Doctrine of Separation of Powers


If the rule of law by Dicey affected the growth of Administrative law in Britain. The doctrine of ‘Separation of Powers’ had an intimate impact on the development of administrative law in the United States.’

Though the doctrine of Separation of Powers is traceable to Aristotle, but the writings of Locke and Montesquieu gave it a base on which modern attempts to distinguish between legislative, executive and judicial power is grounded.

  • Locke distinguished between what he called:
  1. Discontinuous legislative power- included the general rule-making power called into action from time to time and not continuously.
  2. Continuous executive power- includes all those powers which we now call executive and judicial.
  3. Federative power- the power of conducting foreign affairs.


  • According to the theory of separation of powers, the three powers and functions of the government must, in free democracy, always be kept separate and exercised by three separate organs of the government.


  • Each organ while performing its activities tends to interfere in the sphere of working of another functionary because a strict demarcation of functions is not possible in their dealings with the general public. Thus, even when acting in ambit of their own power, overlapping functions tend to appear amongst these organs.


  • The question which assumes significance over here is that what should be the relation among these three organs of the state?
  • Whether there should be complete separation of powers or there should be co-ordination among them?


  • The doctrine of separation of powers has emerged in several forms at different periods. Its origin is traceable to Plato and Aristotle.
  • In the 16th and 17th centuries, French philosopher John Bodin and British politician Locke expressed their views about the theory.
  • In the 18th century there was complete and full-fledged monarchy in France. Louis XIV was well known for his absolute and autocratic powers. The king and his administration were acting arbitrarily. The subject had no right and liberty at all.
  • On the other hand Montesquieu was very impressed by the liberal thoughts of Locke.
  • It was Montesquieu who for the first time formulated this doctrine systematically, scientifically and clearly in his book Esprit des Lois (The Spirit of Laws) published in the year 1748.
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  • Montesquieu, a French scholar, found that concentration of power in one person or a group of persons results in tyranny. And therefore for decentralization of power to check arbitrariness, he felt the need for vesting the governmental power in three different organs, the legislature, the executive, and the judiciary. The principle implies that each organ should be independent of the other and that no organ should perform functions that belong to the other.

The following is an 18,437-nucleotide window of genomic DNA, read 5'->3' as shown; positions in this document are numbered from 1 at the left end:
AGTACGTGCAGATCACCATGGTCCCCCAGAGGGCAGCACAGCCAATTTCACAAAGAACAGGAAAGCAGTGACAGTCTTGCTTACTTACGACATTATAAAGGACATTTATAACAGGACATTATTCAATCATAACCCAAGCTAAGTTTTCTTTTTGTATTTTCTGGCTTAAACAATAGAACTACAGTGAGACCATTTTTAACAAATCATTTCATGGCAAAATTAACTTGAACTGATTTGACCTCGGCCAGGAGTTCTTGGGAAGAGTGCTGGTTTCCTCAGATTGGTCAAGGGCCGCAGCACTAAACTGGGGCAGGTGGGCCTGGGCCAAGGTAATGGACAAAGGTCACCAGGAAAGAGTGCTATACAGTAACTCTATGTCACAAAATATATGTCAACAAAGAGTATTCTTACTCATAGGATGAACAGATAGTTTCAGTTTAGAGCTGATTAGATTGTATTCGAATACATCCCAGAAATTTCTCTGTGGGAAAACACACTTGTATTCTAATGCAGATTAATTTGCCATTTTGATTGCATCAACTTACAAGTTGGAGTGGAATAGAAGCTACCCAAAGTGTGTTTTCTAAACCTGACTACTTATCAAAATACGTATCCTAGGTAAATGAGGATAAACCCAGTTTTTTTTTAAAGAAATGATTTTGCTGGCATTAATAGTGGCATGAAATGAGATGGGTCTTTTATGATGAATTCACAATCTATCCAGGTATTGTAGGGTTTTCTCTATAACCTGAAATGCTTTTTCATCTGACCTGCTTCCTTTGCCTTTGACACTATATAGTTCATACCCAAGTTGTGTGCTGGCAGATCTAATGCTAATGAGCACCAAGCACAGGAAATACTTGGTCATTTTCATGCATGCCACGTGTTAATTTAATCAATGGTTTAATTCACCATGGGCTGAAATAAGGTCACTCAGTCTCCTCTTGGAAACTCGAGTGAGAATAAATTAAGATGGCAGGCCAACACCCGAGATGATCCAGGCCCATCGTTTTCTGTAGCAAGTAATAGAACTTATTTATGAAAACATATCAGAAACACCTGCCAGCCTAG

‘Miserable indeed would be the case, were the same man or the same body, whether of the nobles or of the people, to exercise those three powers, that of enacting laws, that of executing the public resolutions, and that of judging the crimes or differences of individuals.’

  • The importance of the doctrine lies in the fact that it seeks to preserve the human liberty by avoiding concentration of powers in one person or body of persons.
  • According to  Wade  and  Phillips  the  doctrine  of  separation  of  powers implies:
  1. The  same  person  should  not  form  more  than  one  organ  of  the Government.
  2. One  organ  of  the  Government  should  not  exercise  the  function  of other organs of the Government.
  3. One  organ  of  the  Government  should  not  encroach  with  the  function of the other two organs of the Government.


  • It had tremendous impact on the development of administrative law and functioning of governments. It was appreciated by English and American jurists and accepted by politicians.
  • The Constituent Assembly of France in 1789 declared that there would be nothing like a Constitution in the country where the doctrine of separation of powers was not accepted.


  • Checks and balance
  • Government of law rather than that of the officials
  • Independence of judiciary

An independent Judiciary is an indispensable requisite of a free society under the rule of law. Such independence implies freedom from interference by the Executive or the Legislature with the exercise of judicial function.


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